Results from the Multicenter Boston Type 1 Keratoprosthesis Study

Brian L. Zerbe, Michael W Belin, Joseph B. Ciolino

Research output: Contribution to journalArticle

240 Citations (Scopus)

Abstract

Purpose: To report indications, practices, complications, and outcomes from the first multicenter study on the Boston Type 1 keratoprosthesis. Design: Prospective, noncomparative, interventional case series. Participants: We analyzed 141 Boston Type 1 keratoprosthesis surgical procedures, from 17 surgical sites, done from January 2003 through September 2005 in 136 eyes of 133 patients. Methods: Forms reporting 70 preoperative, intraoperative, and postoperative parameters were collected and analyzed at a central data collection site (Cornea Consultants of Albany, Albany Medical College, Albany, New York). Main Outcome Measures: Visual acuity (VA) and keratoprosthesis survival. Results: Common preoperative diagnoses were graft rejection, in 73 eyes (54%) (average prior grafts, 2.24); chemical injury (20 eyes [15%]); bullous keratopathy (19 eyes [14%]); and herpes simplex virus keratitis (9 eyes [7%]). Additionally, 82 eyes (60%) had preoperative glaucoma. Preoperative best-corrected VA ranged from 20/100 to light perception, and was <20/200 in 96% of eyes. At an average follow-up of 8.5 months (range, 0.03-24; standard deviation, 6.1; median, 12), postoperative vision improved to ≥20/200 in 57%. Among eyes at least 1 year after the operation (62 eyes), vision was ≥20/200 in 56% of eyes and ≥20/40 in 23%. At an average follow-up of 8.5 months, graft retention was 95%. Severe visual loss or failure to improve from keratoprosthesis was usually secondary to comorbidities such as advanced glaucoma, macular degeneration, or retinal detachment. Conclusions: The Boston Type 1 keratoprosthesis seems, based on early follow-up, to be a viable option after multiple failed corneal grafts or in some situations of a poor prognosis for primary penetrating keratoplasty.

Original languageEnglish (US)
JournalOphthalmology
Volume113
Issue number10
DOIs
StatePublished - Oct 2006
Externally publishedYes

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Transplants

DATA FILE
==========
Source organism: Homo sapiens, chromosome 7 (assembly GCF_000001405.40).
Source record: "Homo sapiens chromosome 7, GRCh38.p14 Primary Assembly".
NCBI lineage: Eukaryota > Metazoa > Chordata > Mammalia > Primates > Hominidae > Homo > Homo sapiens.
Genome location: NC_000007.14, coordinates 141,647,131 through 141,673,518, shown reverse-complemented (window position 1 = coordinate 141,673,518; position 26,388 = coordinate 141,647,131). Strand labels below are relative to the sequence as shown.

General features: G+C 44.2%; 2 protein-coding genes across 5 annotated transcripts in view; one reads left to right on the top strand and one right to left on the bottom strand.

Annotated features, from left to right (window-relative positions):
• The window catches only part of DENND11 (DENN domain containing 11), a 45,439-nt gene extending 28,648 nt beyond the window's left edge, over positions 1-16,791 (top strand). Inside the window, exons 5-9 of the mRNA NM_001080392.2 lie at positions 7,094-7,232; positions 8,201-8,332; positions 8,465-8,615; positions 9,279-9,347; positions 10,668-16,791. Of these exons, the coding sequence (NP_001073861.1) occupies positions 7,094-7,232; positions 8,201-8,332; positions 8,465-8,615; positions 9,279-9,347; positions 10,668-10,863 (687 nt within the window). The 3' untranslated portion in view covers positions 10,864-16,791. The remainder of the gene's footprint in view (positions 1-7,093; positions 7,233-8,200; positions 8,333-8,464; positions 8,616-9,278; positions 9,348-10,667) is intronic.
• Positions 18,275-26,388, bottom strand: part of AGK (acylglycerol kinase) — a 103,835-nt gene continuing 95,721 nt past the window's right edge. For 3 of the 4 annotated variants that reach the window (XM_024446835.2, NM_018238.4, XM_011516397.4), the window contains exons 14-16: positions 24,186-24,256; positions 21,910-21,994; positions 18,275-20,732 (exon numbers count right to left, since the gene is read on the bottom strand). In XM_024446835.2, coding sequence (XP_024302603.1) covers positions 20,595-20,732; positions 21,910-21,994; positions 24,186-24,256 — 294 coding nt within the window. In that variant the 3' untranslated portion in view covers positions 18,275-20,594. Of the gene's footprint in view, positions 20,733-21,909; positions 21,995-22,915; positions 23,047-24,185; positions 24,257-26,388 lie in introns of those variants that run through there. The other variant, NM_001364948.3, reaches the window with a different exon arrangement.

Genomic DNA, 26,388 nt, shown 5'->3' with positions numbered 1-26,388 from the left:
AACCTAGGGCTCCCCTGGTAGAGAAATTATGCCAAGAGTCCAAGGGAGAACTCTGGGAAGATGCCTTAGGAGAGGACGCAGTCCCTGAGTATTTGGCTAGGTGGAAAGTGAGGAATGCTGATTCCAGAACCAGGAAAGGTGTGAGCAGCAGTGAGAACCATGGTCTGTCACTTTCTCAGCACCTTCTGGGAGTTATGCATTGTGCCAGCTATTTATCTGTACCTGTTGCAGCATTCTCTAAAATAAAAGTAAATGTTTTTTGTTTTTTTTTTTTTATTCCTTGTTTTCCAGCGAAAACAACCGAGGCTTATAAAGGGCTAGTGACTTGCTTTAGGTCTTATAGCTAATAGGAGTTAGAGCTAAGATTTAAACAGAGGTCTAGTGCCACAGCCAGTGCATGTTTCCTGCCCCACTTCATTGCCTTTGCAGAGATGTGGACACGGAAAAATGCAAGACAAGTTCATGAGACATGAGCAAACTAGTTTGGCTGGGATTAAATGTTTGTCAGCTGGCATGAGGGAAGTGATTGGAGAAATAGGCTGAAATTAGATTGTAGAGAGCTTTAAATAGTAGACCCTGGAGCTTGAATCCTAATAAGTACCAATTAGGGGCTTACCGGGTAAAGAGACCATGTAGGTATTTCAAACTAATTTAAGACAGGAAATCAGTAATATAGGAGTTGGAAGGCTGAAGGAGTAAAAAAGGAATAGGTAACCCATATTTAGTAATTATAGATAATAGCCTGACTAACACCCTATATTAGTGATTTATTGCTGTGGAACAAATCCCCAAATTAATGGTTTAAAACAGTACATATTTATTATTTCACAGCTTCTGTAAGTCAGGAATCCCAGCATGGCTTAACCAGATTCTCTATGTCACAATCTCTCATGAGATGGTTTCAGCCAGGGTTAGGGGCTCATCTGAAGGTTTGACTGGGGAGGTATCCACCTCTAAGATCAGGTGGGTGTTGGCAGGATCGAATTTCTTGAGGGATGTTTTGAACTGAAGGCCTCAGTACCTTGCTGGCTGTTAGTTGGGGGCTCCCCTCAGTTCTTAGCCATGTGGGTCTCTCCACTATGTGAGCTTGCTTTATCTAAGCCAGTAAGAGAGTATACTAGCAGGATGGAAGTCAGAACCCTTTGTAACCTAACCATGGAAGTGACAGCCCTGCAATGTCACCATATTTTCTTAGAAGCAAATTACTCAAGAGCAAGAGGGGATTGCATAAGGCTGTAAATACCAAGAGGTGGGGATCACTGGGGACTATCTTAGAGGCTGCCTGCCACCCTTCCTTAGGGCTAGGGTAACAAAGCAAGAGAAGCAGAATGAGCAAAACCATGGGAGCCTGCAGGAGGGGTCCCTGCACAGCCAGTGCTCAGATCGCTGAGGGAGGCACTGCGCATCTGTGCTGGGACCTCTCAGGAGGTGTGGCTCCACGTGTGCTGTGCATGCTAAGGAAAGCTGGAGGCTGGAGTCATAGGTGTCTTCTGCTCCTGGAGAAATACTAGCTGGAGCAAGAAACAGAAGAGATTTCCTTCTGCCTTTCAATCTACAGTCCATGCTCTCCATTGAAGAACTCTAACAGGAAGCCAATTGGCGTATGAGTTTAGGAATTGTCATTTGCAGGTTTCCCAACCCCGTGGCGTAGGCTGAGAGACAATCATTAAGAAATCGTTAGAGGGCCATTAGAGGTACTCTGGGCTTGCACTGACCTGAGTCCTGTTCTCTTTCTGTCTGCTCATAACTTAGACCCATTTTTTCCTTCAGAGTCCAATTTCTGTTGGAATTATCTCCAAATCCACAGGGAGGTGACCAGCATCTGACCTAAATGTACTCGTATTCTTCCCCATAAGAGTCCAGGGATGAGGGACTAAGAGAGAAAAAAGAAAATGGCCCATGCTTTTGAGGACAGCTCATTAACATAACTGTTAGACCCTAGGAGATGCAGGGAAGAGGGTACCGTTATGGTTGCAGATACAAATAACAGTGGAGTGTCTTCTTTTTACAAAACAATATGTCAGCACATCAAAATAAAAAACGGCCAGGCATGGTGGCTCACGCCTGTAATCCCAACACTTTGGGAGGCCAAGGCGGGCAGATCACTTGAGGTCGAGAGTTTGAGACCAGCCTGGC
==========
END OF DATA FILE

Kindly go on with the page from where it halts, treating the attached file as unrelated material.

Glaucoma
Visual Acuity
Herpetic Keratitis
Eye Injuries
Penetrating Keratoplasty
Macular Degeneration
Graft Rejection
Retinal Detachment
Simplexvirus
Consultants
Cornea
Multicenter Studies
Comorbidity
Outcome Assessment (Health Care)
Light
Survival

ASJC Scopus subject areas

  • Ophthalmology

Cite this

Results from the Multicenter Boston Type 1 Keratoprosthesis Study. / Zerbe, Brian L.; Belin, Michael W; Ciolino, Joseph B.

In: Ophthalmology, Vol. 113, No. 10, 10.2006.

Research output: Contribution to journalArticle

Zerbe, Brian L. ; Belin, Michael W ; Ciolino, Joseph B. / Results from the Multicenter Boston Type 1 Keratoprosthesis Study. In: Ophthalmology. 2006 ; Vol. 113, No. 10.
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abstract = "Purpose: To report indications, practices, complications, and outcomes from the first multicenter study on the Boston Type 1 keratoprosthesis. Design: Prospective, noncomparative, interventional case series. Participants: We analyzed 141 Boston Type 1 keratoprosthesis surgical procedures, from 17 surgical sites, done from January 2003 through September 2005 in 136 eyes of 133 patients. Methods: Forms reporting 70 preoperative, intraoperative, and postoperative parameters were collected and analyzed at a central data collection site (Cornea Consultants of Albany, Albany Medical College, Albany, New York). Main Outcome Measures: Visual acuity (VA) and keratoprosthesis survival. Results: Common preoperative diagnoses were graft rejection, in 73 eyes (54{\%}) (average prior grafts, 2.24); chemical injury (20 eyes [15{\%}]); bullous keratopathy (19 eyes [14{\%}]); and herpes simplex virus keratitis (9 eyes [7{\%}]). Additionally, 82 eyes (60{\%}) had preoperative glaucoma. Preoperative best-corrected VA ranged from 20/100 to light perception, and was <20/200 in 96{\%} of eyes. At an average follow-up of 8.5 months (range, 0.03-24; standard deviation, 6.1; median, 12), postoperative vision improved to ≥20/200 in 57{\%}. Among eyes at least 1 year after the operation (62 eyes), vision was ≥20/200 in 56{\%} of eyes and ≥20/40 in 23{\%}. At an average follow-up of 8.5 months, graft retention was 95{\%}. Severe visual loss or failure to improve from keratoprosthesis was usually secondary to comorbidities such as advanced glaucoma, macular degeneration, or retinal detachment. Conclusions: The Boston Type 1 keratoprosthesis seems, based on early follow-up, to be a viable option after multiple failed corneal grafts or in some situations of a poor prognosis for primary penetrating keratoplasty.",
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